Susan is, in other words, the woman many woman struggle against becoming: unsatisfied, accommodating to a fault, in love in a way that is literally hopeless. She is very much not, we are meant to understand, Living Her Best Life. All of this, however, belies the most salient fact about Susan Cooper, CIA agent: She is extremely good at her job. She is smart and resourceful and patient and steady in a crisis. When people tell her they couldn’t do it without her, they mean it. So when Fine is taken out of commission by the Bulgarian arms dealer Rayna Boyanov (Rose Byrne, doing a passable Australian person's version of a British accent)—and when Rayna reveals that she’s in possession of a nuclear bomb that she has hidden in Europe—Susan volunteers to take Fine’s place in the field. Partly because of the hopelessly-in-love thing, but partly, too, out of the conviction that she’d be just as good away from the desk as behind it.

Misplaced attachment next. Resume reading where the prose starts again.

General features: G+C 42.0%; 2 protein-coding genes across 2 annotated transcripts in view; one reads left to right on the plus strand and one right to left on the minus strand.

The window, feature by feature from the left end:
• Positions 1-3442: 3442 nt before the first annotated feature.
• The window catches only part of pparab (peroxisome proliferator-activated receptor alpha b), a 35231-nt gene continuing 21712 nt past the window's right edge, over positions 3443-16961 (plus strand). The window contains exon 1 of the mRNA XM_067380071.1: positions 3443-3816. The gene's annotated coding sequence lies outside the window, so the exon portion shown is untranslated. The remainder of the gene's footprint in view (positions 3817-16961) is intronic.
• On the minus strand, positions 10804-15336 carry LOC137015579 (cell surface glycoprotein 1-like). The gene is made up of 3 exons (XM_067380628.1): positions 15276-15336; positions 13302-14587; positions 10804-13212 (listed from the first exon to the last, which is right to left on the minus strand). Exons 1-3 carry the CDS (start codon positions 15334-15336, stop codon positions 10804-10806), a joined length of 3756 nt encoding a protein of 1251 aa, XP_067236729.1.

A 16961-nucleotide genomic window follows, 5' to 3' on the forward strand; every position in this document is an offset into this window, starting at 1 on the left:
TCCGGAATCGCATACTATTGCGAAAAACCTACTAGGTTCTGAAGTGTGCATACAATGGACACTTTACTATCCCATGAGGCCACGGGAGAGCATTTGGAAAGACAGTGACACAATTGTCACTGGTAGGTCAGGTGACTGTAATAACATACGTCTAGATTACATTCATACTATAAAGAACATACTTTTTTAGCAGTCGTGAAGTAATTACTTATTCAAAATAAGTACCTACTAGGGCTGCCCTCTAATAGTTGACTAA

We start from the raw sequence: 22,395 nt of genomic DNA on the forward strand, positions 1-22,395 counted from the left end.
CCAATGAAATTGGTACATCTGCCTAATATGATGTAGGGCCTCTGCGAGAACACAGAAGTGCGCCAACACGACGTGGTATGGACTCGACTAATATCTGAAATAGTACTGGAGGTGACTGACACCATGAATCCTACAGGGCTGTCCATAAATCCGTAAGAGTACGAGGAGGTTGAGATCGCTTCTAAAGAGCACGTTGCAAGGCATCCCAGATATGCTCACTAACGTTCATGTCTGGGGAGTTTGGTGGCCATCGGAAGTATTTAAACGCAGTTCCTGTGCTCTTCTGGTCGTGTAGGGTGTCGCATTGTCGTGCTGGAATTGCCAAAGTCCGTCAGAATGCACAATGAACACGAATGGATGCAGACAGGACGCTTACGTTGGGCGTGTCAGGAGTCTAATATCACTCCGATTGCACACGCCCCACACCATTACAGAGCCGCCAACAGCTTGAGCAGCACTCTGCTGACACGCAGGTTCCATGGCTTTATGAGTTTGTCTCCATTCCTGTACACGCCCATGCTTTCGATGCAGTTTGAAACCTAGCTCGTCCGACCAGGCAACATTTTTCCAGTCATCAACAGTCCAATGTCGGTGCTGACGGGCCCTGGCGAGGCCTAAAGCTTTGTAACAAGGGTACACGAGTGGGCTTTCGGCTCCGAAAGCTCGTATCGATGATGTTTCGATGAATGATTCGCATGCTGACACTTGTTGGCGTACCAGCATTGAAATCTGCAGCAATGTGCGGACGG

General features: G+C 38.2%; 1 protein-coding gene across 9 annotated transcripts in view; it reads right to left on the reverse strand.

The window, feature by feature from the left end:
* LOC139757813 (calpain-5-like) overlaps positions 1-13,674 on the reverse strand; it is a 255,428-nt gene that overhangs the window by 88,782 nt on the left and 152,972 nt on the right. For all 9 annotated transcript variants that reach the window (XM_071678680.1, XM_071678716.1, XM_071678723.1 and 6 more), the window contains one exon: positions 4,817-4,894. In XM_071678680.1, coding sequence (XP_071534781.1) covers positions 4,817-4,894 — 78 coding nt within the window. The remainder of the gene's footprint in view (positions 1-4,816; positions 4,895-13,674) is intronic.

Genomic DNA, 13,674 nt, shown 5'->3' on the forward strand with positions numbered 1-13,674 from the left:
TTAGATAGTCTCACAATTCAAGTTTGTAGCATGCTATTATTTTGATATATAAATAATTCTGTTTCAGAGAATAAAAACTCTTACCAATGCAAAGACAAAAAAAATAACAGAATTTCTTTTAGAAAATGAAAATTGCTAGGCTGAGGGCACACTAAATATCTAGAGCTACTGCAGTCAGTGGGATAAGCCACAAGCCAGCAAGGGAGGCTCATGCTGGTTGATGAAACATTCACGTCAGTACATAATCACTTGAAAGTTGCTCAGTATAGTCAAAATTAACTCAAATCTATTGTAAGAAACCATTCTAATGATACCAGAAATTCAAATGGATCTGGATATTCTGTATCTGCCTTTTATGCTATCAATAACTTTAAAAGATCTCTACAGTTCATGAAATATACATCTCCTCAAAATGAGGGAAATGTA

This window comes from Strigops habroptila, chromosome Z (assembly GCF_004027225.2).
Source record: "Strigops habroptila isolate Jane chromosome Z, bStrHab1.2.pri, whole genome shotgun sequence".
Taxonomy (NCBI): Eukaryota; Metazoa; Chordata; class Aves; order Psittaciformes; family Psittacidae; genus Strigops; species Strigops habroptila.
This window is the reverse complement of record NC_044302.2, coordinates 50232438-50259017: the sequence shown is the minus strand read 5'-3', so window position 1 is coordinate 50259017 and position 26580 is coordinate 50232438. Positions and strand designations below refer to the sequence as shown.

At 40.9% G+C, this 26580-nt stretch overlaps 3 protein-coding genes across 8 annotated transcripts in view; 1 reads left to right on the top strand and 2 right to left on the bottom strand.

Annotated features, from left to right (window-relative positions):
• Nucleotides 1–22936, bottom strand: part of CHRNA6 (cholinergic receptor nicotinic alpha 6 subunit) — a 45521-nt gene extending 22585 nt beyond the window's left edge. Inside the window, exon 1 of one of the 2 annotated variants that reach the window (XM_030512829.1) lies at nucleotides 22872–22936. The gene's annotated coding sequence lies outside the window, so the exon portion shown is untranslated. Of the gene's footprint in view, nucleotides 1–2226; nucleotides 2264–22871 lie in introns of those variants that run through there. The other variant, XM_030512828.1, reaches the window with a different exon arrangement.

The CIA’s head spy, Elaine Crocker (the wonderfully deadpan Allison Janney), approves the scheme. Since Rayna has figured out who their current field agents are, they conclude that they need someone “invisible” to track her to the bomb. And Susan, Crocker informs her, dead-panningly, is the most invisible person they can think of.